Feb 022011
 

I know his birthday is celebrated in January but it is Black History Month so Dr. Martin Luther King, Jr. should be included here too. In this case however, it’s the comic book that’s the star. This 14-page comic book, created in December of 1957, is “credited with being one of the most influential teaching tools ever produced for the Civil Rights Movement.” Sometimes called a booklet, it has found its way into history and is preserved at various universities and even the Smithsonian. Neither the author nor the illustrator is credited, probably for their own safety.

This comic explained clearly the passive resistance technique Gandhi sued to free India from the British and spawned many civil rights activities. Students would read this comic and use it’s information to stage their own peaceful protests. In the fight against Jim Crow, merely possessing it was dangerous and could, in some cases, have resulted in death. The comic book turned out to be an effective medium for getting the word out. It provided effective color imagery, was lightweight and as easy to pass along as it was to hide or destroy. Of the 250,000 copies that were created, very few remain intact.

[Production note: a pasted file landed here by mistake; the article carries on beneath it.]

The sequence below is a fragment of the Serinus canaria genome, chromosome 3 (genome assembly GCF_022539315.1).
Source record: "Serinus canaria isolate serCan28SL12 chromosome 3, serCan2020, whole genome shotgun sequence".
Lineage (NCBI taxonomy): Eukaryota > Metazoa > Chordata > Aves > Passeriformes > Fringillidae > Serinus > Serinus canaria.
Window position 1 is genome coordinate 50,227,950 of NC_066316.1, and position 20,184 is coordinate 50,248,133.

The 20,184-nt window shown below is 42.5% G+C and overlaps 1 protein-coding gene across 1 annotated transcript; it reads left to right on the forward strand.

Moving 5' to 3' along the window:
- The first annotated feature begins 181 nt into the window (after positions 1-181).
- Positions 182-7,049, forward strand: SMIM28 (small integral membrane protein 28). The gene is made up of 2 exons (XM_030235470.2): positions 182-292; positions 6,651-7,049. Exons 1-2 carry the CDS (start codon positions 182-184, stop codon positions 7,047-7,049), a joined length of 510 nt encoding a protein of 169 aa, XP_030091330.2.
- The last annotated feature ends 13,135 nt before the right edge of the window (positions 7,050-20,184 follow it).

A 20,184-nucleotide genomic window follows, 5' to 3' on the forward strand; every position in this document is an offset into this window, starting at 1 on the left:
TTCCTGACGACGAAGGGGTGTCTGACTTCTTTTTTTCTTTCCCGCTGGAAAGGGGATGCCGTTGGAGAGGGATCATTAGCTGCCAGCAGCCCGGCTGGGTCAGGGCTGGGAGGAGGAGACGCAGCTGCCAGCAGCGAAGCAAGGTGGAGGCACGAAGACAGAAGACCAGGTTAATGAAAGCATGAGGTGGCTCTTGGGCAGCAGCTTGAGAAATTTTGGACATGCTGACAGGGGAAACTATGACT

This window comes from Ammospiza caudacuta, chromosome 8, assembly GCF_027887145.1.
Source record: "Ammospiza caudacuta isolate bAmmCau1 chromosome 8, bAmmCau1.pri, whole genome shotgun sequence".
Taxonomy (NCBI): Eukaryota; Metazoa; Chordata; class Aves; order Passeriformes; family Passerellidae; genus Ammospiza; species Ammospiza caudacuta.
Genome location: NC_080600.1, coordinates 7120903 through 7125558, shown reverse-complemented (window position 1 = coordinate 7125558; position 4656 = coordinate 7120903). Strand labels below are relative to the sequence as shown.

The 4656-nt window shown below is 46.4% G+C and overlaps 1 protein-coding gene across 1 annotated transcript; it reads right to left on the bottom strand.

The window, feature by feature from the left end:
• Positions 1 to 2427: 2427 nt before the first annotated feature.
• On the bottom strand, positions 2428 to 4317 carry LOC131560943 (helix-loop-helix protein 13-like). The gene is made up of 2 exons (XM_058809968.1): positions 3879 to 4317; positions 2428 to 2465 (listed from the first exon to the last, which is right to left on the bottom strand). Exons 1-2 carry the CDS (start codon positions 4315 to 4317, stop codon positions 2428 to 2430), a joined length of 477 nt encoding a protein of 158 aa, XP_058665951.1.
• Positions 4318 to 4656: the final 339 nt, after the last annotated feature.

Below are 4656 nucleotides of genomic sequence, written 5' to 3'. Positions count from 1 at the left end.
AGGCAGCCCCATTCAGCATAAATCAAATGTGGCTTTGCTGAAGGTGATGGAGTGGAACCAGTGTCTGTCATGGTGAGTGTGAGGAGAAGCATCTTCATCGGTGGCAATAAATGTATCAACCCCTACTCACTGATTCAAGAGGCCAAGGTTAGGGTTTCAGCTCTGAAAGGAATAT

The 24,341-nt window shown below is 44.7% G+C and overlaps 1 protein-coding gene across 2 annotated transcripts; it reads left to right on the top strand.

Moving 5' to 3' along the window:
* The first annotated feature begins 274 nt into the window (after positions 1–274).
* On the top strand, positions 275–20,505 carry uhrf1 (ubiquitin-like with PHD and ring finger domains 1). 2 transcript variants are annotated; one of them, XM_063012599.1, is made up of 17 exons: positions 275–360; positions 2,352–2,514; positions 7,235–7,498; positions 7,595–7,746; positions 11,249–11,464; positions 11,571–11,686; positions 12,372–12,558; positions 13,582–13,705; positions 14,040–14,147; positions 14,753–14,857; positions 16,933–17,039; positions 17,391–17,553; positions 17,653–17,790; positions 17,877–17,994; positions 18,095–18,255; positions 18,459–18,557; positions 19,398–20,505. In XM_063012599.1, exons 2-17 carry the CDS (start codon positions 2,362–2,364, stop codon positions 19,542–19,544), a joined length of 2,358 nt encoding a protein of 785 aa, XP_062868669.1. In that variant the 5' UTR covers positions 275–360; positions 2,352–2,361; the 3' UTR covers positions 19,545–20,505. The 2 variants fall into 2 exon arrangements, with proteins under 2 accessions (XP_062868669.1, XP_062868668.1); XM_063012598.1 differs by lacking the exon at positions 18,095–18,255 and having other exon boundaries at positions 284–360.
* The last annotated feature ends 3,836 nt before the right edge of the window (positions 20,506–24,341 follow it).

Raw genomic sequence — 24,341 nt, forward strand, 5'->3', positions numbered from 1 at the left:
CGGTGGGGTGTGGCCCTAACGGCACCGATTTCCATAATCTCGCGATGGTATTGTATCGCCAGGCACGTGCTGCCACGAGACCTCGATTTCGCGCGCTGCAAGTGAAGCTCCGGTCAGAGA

Since its initial printing, it has been reprinted in Spanish, Arabic, Farsi, and Vietnamese. You can view the entire comic yourself here.

  One Response to “The Comic Book That Changed A Nation”

  1. [...] explains why he dedicates every February to writing about black history and comics. Meanwhile, Black Superhero Fan looks at 1957′s Martin Luther King and the Montgomery Story, “the comic book that [...]

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